Tensions are high in Atlanta after law enforcement shot and killed a protester in the South River Forest on Wednesday. The victim, who has been identified as 26-year-old Manuel Teran, died during a confrontation with a Georgia state trooper while demonstrating against the planned development of a police-training center on forested land, the New York Times reports. Officials told the Times the trooper was also wounded in the confrontation. What exactly happened remains unclear.
Per the Times, the Atlanta Police Department’s proposed plans for the $90 million training facility involve building on 85 acres of forested land and include an area for police to learn vehicle skills and a mock village for trainees to practice tactics. Critics of the proposal — including Defend the Atlanta Forest, the activist group to which Teran belonged — have cited environmental concerns and argued that “Cop City” is a dangerous investment in militarizing law enforcement. Over the past several months, activists have protested the construction by moving into the forest, often leading to violent confrontations with the authorities.
According to law enforcement and activists at the scene, Wednesday’s shootings took place as police officers attempted to clear protesters out of the woods, detaining at least four individuals. But accounts of the incident are contentious: Authorities claim Teran fired at a trooper first and “without warning,” prompting officers to fire back; meanwhile, activists with Defend the Atlanta Forest, or DAF, maintain that no activists fired at officers. A police investigation is underway. Below, everything we know.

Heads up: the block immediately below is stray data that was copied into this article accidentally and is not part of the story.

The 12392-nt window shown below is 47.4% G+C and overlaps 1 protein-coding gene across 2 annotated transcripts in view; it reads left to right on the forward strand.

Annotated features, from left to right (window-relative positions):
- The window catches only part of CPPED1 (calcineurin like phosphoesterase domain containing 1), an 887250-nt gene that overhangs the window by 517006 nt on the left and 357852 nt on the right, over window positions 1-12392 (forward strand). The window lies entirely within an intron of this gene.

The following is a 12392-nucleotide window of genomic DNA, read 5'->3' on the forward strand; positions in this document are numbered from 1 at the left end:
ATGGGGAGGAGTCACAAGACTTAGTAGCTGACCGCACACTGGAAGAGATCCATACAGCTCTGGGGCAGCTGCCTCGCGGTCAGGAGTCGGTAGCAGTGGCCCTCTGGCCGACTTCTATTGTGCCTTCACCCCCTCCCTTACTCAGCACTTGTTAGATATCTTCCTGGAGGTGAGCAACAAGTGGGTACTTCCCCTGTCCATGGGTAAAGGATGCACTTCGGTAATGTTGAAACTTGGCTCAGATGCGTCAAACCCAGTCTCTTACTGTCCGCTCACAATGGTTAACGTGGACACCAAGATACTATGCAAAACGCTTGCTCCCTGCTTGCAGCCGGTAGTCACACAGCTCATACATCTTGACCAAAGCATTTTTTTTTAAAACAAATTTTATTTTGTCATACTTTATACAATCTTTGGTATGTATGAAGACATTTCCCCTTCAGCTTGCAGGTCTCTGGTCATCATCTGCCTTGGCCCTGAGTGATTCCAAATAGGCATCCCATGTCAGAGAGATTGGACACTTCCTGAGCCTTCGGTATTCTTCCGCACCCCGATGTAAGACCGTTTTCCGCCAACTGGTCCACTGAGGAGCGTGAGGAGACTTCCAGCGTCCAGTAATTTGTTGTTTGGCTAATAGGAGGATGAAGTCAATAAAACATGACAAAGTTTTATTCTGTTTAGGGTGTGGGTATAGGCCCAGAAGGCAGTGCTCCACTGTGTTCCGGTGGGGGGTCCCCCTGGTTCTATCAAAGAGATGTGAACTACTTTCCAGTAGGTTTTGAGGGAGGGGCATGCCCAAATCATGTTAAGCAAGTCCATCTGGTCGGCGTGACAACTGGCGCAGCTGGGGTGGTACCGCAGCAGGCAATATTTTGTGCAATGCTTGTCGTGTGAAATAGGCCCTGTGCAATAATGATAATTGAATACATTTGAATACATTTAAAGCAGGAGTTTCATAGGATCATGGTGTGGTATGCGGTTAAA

Protests have been ongoing since city officials approved plans for the training center in 2021.
Per the Times, city officials approved the Atlanta training center in 2021. The facility was billed as a place to better prepare the force, entice officers to join the department, and lift morale after several incidents of police brutality, including the shooting of 27-year-old Rayshard Brooks, a Black man, at an Atlanta fast-food drive-through. The facility’s proposed site is a former prison farm that contains hundreds of acres of recently reforested land. Critics raised concerns that the facility would disturb the green space and the surrounding community: “People don’t want gunfire and bomb detonations to be the soundtrack of their neighborhood,” an organizer told the Times at a vigil for Teran on Wednesday.
Rolling Stone reports that DAF has been protesting the construction since November 2021, setting up camp in what they call the Weelaunee Forest, creating common infrastructure and hosting public events like music festivals, student group tours, and teach-ins on Indigenous history. DAF activists have also argued against the expansion of a police state, pushing to defund the police and “refund” local communities.
DAF activists routinely clashed with law enforcement.